Opening Reception for Rico Gatson's "The Promise of Light" at Ronald Feldman Fine Arts, 31 Mercer Street, 6 – 8 p.m. (Through May 18th)

For those familiar with the artist's multimedia work—most notably his expansive 2011 show at the former Exit Art gallery— the personal reflection present in these pieces should come as no surprise, nor should his ability to markedly challenge normative cultural notions.

"The Politics of International Art English" at Triple Canopy, 155 Freeman Street, Brooklyn, 4–6 p.m., $5 Suggested Donation

If you missed February's clash about "International Art English" at the College Art Association's panel on art criticism, Saturday offers another chance to hear some of contemporary art's brightest young minds—including New Museum curator Lauren Cornell, author Mostafa Heddaya, the Kitchen's Lumi Tan, and Hyperallergic editor Hrag Vartanian—gather together to discuss the politics of IAE, a concept developed last year in an excellent essay by David Levine and Alix Rule, both of whom will also be present at the forum.


Opening Reception for Ariane Lopez-Huici's "Priscille" at Hionas Gallery, 124 Forsyth Street, 6–8 p.m. (Through May 5th)

With hints of Venus de Milo meets Marion Cotillard in Rust and Bone, the black-and-white photographs from Lopez-Huici's multi-year chronicling of an amputee muse continue the classical formalist tradition of the nude that extends from Ancient Greek sculpture all the way through to the contemporary compositions of Robert Mapplethorpe.


"Open Book" Panel at the Fashion Institute of Technology, 227 West 27th Street, Katie Murphy Amphitheatre, 6:30 – 8 p.m.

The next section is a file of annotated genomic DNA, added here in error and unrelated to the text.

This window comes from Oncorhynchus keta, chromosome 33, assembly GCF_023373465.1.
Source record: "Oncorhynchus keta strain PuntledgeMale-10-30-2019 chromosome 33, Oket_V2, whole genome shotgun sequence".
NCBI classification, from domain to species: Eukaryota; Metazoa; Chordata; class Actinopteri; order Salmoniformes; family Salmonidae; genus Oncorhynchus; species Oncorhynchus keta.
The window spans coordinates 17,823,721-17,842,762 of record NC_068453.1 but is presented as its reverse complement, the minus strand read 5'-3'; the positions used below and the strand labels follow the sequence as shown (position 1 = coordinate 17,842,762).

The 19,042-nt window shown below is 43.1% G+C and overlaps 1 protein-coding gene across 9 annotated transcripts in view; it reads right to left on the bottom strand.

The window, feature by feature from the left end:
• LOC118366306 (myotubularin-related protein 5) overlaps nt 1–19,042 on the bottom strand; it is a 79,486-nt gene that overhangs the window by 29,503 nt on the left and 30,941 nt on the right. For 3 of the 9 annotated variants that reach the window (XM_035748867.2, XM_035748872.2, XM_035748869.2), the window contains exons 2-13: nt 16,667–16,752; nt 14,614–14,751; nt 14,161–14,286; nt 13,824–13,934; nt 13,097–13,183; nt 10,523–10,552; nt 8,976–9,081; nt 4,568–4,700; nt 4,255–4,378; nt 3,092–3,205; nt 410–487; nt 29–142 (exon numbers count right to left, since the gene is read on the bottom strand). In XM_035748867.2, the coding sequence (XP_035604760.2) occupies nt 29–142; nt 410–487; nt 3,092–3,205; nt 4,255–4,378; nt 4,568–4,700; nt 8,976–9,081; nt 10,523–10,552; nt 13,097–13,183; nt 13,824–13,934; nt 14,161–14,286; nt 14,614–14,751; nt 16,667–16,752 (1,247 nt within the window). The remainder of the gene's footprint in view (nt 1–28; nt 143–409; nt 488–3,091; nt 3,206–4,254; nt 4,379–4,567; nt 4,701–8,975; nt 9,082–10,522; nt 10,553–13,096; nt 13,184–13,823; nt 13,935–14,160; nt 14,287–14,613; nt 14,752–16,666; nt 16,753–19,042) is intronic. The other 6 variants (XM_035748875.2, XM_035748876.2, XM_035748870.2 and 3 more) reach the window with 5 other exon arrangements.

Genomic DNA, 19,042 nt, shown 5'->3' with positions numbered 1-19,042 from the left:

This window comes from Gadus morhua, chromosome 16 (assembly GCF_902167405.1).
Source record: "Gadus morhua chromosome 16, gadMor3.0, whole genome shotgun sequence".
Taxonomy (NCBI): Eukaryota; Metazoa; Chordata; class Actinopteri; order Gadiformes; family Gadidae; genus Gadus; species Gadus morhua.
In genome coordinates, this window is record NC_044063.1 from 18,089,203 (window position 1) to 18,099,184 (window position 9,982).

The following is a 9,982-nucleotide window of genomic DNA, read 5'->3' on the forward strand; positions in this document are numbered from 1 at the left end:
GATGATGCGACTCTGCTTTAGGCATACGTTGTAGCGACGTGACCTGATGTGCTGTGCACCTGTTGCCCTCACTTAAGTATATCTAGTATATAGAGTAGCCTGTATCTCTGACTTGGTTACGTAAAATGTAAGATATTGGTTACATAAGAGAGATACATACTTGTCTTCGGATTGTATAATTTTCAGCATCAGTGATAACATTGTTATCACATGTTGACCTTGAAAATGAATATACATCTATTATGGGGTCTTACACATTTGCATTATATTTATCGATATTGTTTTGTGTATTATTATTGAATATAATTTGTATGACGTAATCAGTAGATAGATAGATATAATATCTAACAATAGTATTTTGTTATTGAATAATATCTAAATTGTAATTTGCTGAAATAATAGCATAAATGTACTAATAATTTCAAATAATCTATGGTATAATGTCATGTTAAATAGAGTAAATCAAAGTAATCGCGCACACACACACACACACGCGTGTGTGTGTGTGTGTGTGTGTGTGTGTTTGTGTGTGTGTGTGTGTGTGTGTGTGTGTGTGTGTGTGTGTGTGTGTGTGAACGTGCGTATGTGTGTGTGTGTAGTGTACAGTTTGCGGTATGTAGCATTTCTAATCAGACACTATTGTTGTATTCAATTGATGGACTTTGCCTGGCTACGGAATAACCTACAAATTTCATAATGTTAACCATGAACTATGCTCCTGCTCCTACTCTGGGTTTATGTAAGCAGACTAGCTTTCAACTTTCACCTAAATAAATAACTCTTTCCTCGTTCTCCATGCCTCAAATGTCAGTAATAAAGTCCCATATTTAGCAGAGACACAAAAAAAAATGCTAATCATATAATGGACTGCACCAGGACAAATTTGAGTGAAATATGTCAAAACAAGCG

If Gagosian gallery's recent Ed Ruscha bookstravaganza wasn't enough to sate your appetite for artists' books, FIT has assembled a special panel on the topic, featuring artist and early alternative space founder Martha Wilson, as well as Max Schumann, the associate director of everyone's favorite Printed Matter bookstore, and Alexander Campos, head of the Center for Book Arts.


"Pixelated Politics: Still & Moving Images in the Digital Age" at the Graduate Center, 365 Fifth Avenue, Martin E. Segal Theater, 6:30 p.m.

Media scholars like Miriam Ghani, Lee Manovich, and McKenzie Wark discuss how the proliferation of those crummy handheld cellphone videos we watch all the time—what filmmaker Hito Steyerl would call a "poor image"—has changed the way we understand life in a highly globalized society saturated with technology.


a treasure trove of fine art from the world's most renowned artists, galleries, museums and cultural institutions. We offer exclusive works you can't find anywhere else.


through exclusive content featuring art news, collecting guides, and interviews with artists, dealers, collectors, curators and influencers.


authentic artworks from across the globe. Collecting with us means you're helping to sustain creative culture and supporting organizations that are making the world a better place.


with our art advisors for buying advice or to help you find the art that's perfect for you. We have the resources to find works that suit your needs.


Artspace offers you authentic, exclusive works from world-renowned artists, galleries, museums and cultural institutions. Collecting with us helps support creative culture while bringing you art news, interviews and access to global art resources.